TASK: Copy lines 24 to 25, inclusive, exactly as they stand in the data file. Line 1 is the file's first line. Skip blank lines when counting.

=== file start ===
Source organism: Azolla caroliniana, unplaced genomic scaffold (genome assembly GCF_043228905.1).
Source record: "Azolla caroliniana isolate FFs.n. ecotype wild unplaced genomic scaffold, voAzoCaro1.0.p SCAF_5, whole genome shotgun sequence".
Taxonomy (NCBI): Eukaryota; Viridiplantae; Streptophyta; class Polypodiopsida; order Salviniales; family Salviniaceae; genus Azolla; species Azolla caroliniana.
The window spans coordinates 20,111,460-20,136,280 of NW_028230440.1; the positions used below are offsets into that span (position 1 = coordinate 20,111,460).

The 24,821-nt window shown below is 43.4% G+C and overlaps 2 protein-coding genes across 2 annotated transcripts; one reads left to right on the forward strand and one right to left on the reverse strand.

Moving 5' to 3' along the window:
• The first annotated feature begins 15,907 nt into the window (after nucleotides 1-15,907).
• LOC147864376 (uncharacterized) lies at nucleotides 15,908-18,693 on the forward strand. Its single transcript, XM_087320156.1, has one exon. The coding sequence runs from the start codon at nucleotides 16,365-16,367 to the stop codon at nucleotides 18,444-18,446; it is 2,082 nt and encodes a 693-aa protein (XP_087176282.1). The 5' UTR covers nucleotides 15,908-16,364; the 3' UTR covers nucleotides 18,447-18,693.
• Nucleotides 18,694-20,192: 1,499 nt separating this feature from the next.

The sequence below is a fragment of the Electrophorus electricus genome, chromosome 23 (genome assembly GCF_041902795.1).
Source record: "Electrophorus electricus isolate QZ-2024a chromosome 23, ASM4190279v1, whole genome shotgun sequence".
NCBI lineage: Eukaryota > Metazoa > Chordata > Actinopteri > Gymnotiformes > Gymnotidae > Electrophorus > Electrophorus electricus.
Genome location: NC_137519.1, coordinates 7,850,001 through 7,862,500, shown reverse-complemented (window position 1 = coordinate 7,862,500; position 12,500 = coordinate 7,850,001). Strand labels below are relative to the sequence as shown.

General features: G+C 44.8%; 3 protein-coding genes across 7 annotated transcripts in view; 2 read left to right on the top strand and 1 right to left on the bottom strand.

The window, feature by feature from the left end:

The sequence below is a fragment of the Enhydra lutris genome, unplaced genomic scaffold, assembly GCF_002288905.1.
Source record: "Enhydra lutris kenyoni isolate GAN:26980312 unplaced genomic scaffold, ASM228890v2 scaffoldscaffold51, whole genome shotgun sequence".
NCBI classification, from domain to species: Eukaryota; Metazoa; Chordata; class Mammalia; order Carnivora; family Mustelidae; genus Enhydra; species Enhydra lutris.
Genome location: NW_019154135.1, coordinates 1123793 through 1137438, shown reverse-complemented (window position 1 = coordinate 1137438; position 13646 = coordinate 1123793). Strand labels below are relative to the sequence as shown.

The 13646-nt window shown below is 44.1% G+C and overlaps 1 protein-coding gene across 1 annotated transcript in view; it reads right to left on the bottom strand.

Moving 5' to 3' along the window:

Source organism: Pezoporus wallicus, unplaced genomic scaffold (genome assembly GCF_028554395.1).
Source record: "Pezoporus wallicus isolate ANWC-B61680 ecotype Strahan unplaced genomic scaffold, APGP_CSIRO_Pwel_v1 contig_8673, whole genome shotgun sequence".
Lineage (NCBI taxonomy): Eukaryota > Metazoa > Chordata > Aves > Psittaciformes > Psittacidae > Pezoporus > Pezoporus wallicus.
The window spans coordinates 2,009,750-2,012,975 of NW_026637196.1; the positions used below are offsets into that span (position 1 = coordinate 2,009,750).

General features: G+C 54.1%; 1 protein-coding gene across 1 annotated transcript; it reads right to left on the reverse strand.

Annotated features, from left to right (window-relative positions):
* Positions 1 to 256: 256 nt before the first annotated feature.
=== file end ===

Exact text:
Lineage (NCBI taxonomy): Eukaryota > Metazoa > Chordata > Aves > Psittaciformes > Psittacidae > Pezoporus > Pezoporus wallicus.
The window spans coordinates 2,009,750-2,012,975 of NW_026637196.1; the positions used below are offsets into that span (position 1 = coordinate 2,009,750).